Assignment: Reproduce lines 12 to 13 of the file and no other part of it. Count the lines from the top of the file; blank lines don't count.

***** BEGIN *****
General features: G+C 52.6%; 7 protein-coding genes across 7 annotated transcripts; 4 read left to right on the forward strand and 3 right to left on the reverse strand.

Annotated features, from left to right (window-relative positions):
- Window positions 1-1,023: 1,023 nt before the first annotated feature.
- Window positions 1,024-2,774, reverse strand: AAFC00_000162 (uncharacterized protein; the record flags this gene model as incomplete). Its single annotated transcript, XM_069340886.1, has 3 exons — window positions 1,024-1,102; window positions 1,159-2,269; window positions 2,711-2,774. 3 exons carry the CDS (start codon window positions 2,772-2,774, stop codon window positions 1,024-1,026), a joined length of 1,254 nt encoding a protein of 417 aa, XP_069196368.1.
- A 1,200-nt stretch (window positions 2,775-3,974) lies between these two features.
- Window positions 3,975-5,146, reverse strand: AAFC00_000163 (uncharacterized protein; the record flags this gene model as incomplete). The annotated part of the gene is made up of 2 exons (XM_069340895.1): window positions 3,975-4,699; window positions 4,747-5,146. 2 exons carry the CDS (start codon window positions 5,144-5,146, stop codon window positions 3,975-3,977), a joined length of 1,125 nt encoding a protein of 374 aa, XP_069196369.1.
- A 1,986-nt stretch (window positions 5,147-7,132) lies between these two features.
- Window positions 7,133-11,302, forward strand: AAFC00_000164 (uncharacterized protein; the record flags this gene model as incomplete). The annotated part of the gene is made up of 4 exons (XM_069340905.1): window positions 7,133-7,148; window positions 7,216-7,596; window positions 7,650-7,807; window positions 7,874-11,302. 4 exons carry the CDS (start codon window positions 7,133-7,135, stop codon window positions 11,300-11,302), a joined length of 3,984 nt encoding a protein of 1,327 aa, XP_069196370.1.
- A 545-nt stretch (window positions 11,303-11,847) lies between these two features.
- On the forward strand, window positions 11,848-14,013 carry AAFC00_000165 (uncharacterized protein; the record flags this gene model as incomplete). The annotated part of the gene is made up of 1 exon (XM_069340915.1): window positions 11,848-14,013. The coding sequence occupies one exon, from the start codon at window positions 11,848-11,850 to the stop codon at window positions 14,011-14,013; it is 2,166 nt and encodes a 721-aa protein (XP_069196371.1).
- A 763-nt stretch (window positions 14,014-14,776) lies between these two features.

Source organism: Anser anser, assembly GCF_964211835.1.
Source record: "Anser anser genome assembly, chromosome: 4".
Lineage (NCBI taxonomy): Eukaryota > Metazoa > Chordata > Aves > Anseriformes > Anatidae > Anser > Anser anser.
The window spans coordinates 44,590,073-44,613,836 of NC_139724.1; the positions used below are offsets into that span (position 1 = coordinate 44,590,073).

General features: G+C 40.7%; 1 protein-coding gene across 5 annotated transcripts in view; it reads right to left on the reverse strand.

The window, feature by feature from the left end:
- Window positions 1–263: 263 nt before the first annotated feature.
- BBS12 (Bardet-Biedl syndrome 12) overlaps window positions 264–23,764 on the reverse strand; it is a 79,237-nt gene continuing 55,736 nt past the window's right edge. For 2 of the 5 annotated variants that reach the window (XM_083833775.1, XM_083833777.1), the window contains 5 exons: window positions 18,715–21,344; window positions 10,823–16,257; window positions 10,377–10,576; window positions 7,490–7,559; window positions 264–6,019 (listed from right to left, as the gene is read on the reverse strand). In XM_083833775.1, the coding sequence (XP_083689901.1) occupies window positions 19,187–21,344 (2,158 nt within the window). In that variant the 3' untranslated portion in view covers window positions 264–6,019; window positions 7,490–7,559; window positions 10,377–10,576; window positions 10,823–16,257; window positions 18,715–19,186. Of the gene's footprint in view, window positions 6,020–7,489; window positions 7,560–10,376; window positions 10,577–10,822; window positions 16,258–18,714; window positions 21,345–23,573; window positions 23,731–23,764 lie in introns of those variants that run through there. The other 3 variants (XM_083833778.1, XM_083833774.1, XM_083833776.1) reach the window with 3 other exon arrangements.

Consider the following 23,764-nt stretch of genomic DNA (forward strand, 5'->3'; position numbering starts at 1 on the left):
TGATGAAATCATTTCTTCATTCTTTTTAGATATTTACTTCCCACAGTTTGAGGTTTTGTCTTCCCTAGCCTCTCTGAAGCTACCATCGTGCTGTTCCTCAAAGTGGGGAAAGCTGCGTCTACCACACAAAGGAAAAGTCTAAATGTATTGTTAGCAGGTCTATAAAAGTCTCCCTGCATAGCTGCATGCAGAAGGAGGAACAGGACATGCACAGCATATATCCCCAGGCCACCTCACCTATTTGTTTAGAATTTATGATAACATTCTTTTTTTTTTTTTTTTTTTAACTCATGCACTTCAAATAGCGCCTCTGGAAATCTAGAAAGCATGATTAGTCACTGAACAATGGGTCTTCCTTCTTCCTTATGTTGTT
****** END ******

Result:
Source organism: Anser anser, assembly GCF_964211835.1.
Source record: "Anser anser genome assembly, chromosome: 4".